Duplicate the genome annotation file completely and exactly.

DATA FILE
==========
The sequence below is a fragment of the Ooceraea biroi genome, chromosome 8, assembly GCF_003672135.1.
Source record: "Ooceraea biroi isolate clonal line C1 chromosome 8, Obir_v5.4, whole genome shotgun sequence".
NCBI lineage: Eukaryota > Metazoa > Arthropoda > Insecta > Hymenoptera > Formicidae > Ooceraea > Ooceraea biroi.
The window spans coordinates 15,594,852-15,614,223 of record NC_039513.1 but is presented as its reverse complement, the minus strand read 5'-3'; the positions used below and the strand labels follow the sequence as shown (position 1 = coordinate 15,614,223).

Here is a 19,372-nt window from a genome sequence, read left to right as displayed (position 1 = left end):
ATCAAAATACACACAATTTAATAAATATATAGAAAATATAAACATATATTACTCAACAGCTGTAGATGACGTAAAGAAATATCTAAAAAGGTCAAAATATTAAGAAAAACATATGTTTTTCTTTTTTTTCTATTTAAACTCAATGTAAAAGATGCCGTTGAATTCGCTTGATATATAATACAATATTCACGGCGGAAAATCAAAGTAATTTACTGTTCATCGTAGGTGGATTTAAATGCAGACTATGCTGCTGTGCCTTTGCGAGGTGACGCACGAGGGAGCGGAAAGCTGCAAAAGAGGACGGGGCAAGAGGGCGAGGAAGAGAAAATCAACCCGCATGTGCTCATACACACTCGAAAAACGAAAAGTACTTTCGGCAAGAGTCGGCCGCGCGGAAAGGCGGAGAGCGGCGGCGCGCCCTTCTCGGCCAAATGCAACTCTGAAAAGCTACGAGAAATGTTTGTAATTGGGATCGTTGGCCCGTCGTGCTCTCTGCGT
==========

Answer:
The sequence below is a fragment of the Ooceraea biroi genome, chromosome 8, assembly GCF_003672135.1.
Source record: "Ooceraea biroi isolate clonal line C1 chromosome 8, Obir_v5.4, whole genome shotgun sequence".
NCBI lineage: Eukaryota > Metazoa > Arthropoda > Insecta > Hymenoptera > Formicidae > Ooceraea > Ooceraea biroi.
The window spans coordinates 15,594,852-15,614,223 of record NC_039513.1 but is presented as its reverse complement, the minus strand read 5'-3'; the positions used below and the strand labels follow the sequence as shown (position 1 = coordinate 15,614,223).

Here is a 19,372-nt window from a genome sequence, read left to right as displayed (position 1 = left end):
ATCAAAATACACACAATTTAATAAATATATAGAAAATATAAACATATATTACTCAACAGCTGTAGATGACGTAAAGAAATATCTAAAAAGGTCAAAATATTAAGAAAAACATATGTTTTTCTTTTTTTTCTATTTAAACTCAATGTAAAAGATGCCGTTGAATTCGCTTGATATATAATACAATATTCACGGCGGAAAATCAAAGTAATTTACTGTTCATCGTAGGTGGATTTAAATGCAGACTATGCTGCTGTGCCTTTGCGAGGTGACGCACGAGGGAGCGGAAAGCTGCAAAAGAGGACGGGGCAAGAGGGCGAGGAAGAGAAAATCAACCCGCATGTGCTCATACACACTCGAAAAACGAAAAGTACTTTCGGCAAGAGTCGGCCGCGCGGAAAGGCGGAGAGCGGCGGCGCGCCCTTCTCGGCCAAATGCAACTCTGAAAAGCTACGAGAAATGTTTGTAATTGGGATCGTTGGCCCGTCGTGCTCTCTGCGT